The State Fund also contends that the parties committed a mutual mistake because they entered into the agreements believing that Wray was then permanently partially disabled. On that basis, the State Fund seeks modification of the agreements to allow immediate recoupment of the advances. It asserts that such relief is equitable, repeating the Workers' Compensation Court's concern regarding Wray's purported health and the dollar amount of the advances. We disagree that the parties committed a mutual mistake.
A mutual mistake occurs when the contracting parties share a common misconception about a vital fact upon which they based their bargain. Mitchell v. Boyer (1989), 774 P.2d 384, 386. Parties cannot avoid a contract because of mutual mistake, however, if they bear the risk of a mistake. Restatement (Second) of Contracts Section 152 (1979). Parties bear the risk of a mistake when they know they have limited knowledge regarding the facts to which the mistake relates at the time the contract is made and treat their limited knowledge as sufficient. Restatement (Second) of Contracts Section 154(b) (1979).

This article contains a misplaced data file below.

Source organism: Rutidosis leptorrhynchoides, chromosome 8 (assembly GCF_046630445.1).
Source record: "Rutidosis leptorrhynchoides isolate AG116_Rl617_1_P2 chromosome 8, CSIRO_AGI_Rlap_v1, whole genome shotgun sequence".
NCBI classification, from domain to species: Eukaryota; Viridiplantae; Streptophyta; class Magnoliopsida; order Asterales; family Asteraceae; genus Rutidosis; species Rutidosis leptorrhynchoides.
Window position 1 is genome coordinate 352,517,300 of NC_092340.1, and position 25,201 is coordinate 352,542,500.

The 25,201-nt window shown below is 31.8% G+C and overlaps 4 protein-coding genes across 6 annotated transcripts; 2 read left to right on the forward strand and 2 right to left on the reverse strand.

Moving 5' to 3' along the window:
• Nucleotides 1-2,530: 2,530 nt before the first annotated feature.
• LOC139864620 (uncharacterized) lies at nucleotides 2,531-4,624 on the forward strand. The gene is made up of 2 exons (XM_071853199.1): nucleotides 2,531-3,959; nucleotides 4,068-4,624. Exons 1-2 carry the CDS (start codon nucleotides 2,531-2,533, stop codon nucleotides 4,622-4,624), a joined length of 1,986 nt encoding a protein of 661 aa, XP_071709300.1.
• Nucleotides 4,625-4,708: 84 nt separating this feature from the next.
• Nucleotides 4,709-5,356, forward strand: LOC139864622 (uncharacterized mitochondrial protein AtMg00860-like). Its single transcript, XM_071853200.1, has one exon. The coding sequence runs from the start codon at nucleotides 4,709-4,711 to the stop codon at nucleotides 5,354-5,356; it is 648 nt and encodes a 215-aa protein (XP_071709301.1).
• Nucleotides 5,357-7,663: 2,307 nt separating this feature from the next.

The State Fund bore the risk of mistake in the case before us. When approving the lump sum advances, the State Fund knew that it had limited knowledge of Wray's permanent disability status. At that time, Wray was classified as temporarily totally disabled. That classification does not support the State Fund's argument that Wray actually was permanently partially disabled. Moreover, it clearly indicates that his ultimate disability status had not yet been established. Visser conceded the State Fund's limited knowledge of Wray's disability status by testifying that the lump sum advances were approved based on the assumption that he was only partially disabled.
Notwithstanding its limited knowledge regarding Wray's disability status, the State Fund approved his petitions which, as discussed above, unambiguously requested lump sum advances to be recouped from Wray's future permanent partial disability payments. It could have included, as a hedge against an uncertain future, a provision for an alternative method of recoupment in the event Wray's ultimate disability status was other than permanent partial; it failed to do so. Bearing the risk of mistake, the State Fund is not justified in seeking to modify the agreements to obtain a result that it now finds more equitable than the terms of the agreements into which it entered.
We hold that the Workers' Compensation Court erred in determining that the State Fund could recoup the lump sum advances from Wray's temporary total disability benefits.
Reversed and remanded for entry of a judgment consistent with this opinion.
CHIEF JUSTICE TURNAGE, JUSTICES HARRISON, TRIEWEILER, HUNT, NELSON and WEBER concur.